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Mbeki Launches Ivory Coast Mediation Effort

  • Nico Colombant

South African President Thabo Mbeki has launched new mediation efforts in divided Ivory Coast, hoping to bring together President Laurent Gbagbo and northern-based rebels.

Mr. Mbeki started his visit in the administrative capital Yamoussoukro, going directly into a meeting with Ivory Coast President Laurent Gbagbo. The two leaders had just returned from an African Union summit in Gabon.

Mr. Mbeki is trying to bring Mr. Gbagbo and rebels together at a national unity government meeting scheduled for Wednesday in Yamoussoukro.

The three rebel ministers have been boycotting recent meetings in the southern commercial capital Abidjan, saying their security is not ensured.

They have also accused Mr. Gbagbo of continuing to block a French-mediated peace accord. If implemented, it would give equal rights to many northerners now treated as foreigners.

Since Mr. Mbeki began his mediation in November, relative calm has returned to Ivory Coast. The mediation effort followed intense rioting in the south and government aerial attacks in the north. Mr. Gbagbo said the aim was to disarm rebels.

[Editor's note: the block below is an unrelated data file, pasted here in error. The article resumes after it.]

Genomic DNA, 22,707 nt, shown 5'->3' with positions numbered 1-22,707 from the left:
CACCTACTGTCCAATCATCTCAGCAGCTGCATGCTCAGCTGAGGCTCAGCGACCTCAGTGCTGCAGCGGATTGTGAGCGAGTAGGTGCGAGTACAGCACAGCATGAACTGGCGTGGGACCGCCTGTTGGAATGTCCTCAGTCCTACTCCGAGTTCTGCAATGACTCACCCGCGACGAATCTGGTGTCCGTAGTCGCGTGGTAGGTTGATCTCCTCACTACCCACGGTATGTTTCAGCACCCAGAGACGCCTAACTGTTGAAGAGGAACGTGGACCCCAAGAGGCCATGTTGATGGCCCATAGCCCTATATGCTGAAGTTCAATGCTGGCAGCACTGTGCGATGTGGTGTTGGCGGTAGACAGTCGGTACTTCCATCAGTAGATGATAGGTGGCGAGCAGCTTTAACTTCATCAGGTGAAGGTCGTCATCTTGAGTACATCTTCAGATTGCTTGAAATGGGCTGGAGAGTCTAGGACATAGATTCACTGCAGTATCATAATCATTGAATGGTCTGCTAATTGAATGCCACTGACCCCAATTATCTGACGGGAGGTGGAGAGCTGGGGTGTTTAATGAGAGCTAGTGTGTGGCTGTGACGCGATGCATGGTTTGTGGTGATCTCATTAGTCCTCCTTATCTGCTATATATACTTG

A supporter of the president, the leader of the group known as the Lady Patriots, Genevieve Bro Grebe, says Mr. Mbeki's efforts have been very encouraging.

"Here in Cote d'Ivoire, we rely on Mbeki, because he knows the meaning of fighting for freedom," she said. "In Cote d'Ivoire, we are fighting for freedom. So we are expecting a lot from Mbeki."

Mr. Gbagbo's supporters have accused former colonial power France of favoring rebels and organizing what they call a constitutional coup. French officials have strongly denied the allegation.

A rebel spokesman Timithee Ali Baba, says the rebels known as the New Forces are not expecting much from Mr. Mbeki's visit.

He says civilians in the rebel headquarters of Bouake are also angered Mr. Mbeki seems to favor going to a referendum on easing eligibility requirements for the presidency, as Mr. Gbagbo prefers, rather than making the change immediate, as favored by rebels.

"They do not want us to be there in Yamoussoukro, because they do not find it a benefit to our causes," he said. "And what the population is saying now is you may come here in Bouake. The people are talking, they are saying that if the international community wants us to organize a referendum to adopt the laws from the MPs, we also want a referendum to ask the population here, if yes or no, we should disarm."

Mr. Mbeki's arrival in Yamoussoukro coincided with anti-Lebanese riots after two Ivorian girls were found dead fully dressed in the swimming pool of a Lebanese national. But Ivorian police quickly defused the situation, allowing the visit to proceed.

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